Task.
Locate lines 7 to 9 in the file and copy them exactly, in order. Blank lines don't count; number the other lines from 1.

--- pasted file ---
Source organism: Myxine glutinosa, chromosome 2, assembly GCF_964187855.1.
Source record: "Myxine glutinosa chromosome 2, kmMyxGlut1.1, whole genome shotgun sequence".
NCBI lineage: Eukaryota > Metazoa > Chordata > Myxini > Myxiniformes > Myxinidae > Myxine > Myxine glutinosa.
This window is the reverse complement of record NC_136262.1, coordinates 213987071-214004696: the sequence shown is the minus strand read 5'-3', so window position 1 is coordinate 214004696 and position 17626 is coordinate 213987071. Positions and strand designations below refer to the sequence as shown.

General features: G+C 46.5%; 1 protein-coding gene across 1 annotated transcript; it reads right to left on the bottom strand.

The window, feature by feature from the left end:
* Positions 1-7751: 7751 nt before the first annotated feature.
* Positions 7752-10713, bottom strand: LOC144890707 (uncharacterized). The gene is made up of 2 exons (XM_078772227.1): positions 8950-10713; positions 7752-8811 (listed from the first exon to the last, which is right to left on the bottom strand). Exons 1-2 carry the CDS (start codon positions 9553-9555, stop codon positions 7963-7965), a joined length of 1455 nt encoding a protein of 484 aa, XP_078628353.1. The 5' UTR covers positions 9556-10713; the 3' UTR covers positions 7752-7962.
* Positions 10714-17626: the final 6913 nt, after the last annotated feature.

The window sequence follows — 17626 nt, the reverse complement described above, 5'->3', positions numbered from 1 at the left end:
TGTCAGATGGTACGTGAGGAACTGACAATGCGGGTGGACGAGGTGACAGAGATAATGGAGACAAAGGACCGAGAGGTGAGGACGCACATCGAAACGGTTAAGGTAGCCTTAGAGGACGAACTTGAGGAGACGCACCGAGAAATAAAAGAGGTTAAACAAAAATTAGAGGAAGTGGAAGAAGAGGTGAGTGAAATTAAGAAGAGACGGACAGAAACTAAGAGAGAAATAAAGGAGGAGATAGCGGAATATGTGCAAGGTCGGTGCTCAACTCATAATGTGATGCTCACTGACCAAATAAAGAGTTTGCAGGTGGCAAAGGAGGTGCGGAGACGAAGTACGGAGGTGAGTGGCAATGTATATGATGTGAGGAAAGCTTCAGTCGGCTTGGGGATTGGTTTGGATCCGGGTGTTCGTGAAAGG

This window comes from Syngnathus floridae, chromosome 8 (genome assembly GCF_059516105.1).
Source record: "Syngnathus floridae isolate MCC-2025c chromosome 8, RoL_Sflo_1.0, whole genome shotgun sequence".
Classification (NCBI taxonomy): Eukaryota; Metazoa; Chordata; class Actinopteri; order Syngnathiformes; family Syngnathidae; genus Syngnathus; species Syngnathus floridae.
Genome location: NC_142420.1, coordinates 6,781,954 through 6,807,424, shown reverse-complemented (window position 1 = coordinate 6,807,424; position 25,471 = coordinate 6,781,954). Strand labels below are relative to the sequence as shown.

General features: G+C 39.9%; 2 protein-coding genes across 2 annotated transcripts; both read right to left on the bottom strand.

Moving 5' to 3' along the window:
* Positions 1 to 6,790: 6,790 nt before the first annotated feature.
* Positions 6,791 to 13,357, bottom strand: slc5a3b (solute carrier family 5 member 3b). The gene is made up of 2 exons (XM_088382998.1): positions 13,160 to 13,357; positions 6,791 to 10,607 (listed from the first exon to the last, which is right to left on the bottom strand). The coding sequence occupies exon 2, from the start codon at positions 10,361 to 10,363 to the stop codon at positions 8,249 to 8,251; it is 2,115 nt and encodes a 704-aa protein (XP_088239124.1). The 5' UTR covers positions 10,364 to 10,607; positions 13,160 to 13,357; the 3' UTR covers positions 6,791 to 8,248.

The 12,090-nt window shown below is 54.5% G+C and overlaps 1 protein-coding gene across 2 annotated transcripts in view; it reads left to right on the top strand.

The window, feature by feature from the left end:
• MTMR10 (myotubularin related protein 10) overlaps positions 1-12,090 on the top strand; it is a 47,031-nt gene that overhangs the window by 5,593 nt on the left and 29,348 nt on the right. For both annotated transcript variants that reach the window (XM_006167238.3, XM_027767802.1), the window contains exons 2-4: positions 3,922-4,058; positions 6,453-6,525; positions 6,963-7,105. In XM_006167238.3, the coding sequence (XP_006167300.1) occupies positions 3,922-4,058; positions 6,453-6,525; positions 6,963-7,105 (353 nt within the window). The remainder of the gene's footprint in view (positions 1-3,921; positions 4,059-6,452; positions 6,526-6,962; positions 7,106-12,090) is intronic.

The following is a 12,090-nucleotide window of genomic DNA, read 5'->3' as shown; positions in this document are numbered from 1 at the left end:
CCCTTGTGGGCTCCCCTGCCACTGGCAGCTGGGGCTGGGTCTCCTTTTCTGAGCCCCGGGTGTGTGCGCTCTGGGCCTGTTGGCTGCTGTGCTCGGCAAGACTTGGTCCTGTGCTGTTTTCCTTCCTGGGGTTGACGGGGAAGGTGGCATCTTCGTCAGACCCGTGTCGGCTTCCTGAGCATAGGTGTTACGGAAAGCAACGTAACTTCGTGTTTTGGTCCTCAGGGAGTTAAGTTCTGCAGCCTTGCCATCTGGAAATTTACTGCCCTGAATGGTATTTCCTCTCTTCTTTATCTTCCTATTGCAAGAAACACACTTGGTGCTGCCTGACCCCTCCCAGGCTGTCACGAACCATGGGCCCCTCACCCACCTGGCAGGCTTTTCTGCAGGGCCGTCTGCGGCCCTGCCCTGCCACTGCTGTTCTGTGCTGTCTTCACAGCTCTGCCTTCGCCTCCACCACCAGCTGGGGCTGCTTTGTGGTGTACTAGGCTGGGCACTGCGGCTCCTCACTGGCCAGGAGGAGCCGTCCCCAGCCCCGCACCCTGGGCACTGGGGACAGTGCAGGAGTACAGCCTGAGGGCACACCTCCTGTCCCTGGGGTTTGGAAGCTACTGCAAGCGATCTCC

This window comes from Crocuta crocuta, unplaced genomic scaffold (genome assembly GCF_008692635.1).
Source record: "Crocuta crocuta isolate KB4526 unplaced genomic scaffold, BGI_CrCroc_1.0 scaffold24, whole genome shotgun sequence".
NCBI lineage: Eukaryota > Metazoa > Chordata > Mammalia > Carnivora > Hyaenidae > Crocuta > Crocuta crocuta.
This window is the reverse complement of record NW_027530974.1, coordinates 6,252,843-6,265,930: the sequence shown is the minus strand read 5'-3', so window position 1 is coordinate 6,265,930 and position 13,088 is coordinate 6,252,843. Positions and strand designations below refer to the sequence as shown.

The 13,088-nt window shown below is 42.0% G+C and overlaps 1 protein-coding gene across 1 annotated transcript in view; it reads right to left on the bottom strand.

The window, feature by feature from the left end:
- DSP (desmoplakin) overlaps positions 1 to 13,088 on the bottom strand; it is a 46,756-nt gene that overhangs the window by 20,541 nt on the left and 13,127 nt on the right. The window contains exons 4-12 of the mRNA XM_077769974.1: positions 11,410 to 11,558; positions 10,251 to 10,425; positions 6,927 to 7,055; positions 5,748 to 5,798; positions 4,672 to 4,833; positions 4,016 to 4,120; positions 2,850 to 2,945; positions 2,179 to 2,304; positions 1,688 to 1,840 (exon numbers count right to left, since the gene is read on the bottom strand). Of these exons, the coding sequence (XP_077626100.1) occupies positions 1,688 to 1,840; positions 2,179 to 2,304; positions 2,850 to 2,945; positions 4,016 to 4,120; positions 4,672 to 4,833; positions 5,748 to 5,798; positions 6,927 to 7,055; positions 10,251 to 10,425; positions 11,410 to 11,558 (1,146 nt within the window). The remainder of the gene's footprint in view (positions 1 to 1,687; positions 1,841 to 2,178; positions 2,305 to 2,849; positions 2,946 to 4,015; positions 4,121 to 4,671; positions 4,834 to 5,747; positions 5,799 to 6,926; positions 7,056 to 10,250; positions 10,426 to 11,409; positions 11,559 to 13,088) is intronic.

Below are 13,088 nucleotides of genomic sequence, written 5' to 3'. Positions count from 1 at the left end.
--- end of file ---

* Positions 1-7751: 7751 nt before the first annotated feature.
* Positions 7752-10713, bottom strand: LOC144890707 (uncharacterized). The gene is made up of 2 exons (XM_078772227.1): positions 8950-10713; positions 7752-8811 (listed from the first exon to the last, which is right to left on the bottom strand). Exons 1-2 carry the CDS (start codon positions 9553-9555, stop codon positions 7963-7965), a joined length of 1455 nt encoding a protein of 484 aa, XP_078628353.1. The 5' UTR covers positions 9556-10713; the 3' UTR covers positions 7752-7962.
* Positions 10714-17626: the final 6913 nt, after the last annotated feature.